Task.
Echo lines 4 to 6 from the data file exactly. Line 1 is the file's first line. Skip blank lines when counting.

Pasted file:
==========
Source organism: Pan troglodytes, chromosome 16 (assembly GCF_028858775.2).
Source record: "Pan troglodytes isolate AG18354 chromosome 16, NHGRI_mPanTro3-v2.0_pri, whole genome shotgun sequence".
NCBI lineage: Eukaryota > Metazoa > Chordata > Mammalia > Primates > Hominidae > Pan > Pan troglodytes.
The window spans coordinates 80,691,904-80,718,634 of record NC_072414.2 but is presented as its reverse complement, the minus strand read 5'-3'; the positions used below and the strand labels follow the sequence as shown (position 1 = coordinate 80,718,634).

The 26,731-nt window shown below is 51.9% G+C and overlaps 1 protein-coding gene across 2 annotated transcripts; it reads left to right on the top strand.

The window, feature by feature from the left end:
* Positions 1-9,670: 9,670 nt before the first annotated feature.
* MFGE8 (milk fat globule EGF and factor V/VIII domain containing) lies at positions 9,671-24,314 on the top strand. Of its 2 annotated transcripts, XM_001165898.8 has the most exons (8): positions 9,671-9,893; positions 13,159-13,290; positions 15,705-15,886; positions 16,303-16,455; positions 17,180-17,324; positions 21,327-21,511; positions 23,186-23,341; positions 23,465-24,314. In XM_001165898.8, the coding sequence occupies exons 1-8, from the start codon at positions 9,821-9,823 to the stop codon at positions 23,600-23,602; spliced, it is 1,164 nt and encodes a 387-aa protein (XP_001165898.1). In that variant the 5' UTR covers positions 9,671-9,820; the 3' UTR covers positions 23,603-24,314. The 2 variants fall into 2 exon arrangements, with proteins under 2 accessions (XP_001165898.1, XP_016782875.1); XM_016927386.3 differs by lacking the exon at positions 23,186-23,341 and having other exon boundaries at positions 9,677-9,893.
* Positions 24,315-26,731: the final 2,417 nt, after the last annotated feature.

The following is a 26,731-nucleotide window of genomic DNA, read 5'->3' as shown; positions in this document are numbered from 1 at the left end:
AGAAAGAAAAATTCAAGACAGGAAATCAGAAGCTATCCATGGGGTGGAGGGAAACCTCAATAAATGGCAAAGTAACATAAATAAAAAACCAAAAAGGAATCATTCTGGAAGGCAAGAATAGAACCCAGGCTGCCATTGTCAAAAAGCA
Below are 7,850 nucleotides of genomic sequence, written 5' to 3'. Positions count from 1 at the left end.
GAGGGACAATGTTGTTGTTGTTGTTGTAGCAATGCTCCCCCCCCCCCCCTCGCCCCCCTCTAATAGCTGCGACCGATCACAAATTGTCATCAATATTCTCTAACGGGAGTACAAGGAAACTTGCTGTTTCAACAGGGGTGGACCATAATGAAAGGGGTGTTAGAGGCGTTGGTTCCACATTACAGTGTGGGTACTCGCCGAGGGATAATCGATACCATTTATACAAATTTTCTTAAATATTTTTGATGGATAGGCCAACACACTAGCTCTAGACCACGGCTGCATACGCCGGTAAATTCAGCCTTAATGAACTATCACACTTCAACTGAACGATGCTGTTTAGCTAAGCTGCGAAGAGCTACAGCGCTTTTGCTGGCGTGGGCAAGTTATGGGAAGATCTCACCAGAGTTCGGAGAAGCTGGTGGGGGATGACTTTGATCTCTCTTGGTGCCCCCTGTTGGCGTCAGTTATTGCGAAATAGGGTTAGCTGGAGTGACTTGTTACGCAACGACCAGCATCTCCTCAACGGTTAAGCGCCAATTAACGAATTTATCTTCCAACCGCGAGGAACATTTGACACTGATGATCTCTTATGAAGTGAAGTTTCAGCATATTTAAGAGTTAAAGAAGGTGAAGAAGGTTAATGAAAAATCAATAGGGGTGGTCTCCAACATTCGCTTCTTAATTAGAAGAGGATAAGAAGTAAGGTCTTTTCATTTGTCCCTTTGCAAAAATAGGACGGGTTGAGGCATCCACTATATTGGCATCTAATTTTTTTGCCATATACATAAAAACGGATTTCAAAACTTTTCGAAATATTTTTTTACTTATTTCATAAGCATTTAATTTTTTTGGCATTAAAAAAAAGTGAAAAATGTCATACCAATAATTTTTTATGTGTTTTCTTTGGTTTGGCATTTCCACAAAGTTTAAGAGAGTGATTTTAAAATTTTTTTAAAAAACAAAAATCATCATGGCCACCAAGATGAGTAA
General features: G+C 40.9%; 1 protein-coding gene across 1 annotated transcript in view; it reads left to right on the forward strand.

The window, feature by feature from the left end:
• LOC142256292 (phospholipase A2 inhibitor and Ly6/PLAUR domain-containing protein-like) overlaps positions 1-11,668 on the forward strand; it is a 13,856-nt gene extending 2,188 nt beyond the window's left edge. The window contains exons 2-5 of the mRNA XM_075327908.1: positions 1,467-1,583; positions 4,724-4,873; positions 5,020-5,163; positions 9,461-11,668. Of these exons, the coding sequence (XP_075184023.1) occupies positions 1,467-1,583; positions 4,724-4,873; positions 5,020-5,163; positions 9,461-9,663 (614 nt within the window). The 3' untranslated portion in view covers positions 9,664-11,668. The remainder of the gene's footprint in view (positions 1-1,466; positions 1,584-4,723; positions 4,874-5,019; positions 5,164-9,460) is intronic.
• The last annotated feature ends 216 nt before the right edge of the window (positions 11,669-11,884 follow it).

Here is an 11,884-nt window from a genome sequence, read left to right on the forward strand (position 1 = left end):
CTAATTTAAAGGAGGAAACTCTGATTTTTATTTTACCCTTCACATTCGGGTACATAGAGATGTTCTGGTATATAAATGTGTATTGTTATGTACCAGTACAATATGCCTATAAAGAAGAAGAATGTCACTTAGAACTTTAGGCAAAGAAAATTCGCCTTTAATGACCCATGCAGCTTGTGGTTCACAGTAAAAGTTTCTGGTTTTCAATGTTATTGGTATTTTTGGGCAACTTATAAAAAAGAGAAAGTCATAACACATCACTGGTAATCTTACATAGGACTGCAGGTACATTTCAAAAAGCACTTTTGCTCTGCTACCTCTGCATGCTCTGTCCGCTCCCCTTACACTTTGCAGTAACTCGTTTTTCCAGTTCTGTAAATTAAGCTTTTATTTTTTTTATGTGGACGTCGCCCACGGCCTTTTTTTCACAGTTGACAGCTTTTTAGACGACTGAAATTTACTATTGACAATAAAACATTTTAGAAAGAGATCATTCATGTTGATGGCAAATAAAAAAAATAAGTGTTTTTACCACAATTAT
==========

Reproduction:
The window spans coordinates 80,691,904-80,718,634 of record NC_072414.2 but is presented as its reverse complement, the minus strand read 5'-3'; the positions used below and the strand labels follow the sequence as shown (position 1 = coordinate 80,718,634).

The 26,731-nt window shown below is 51.9% G+C and overlaps 1 protein-coding gene across 2 annotated transcripts; it reads left to right on the top strand.

The window, feature by feature from the left end: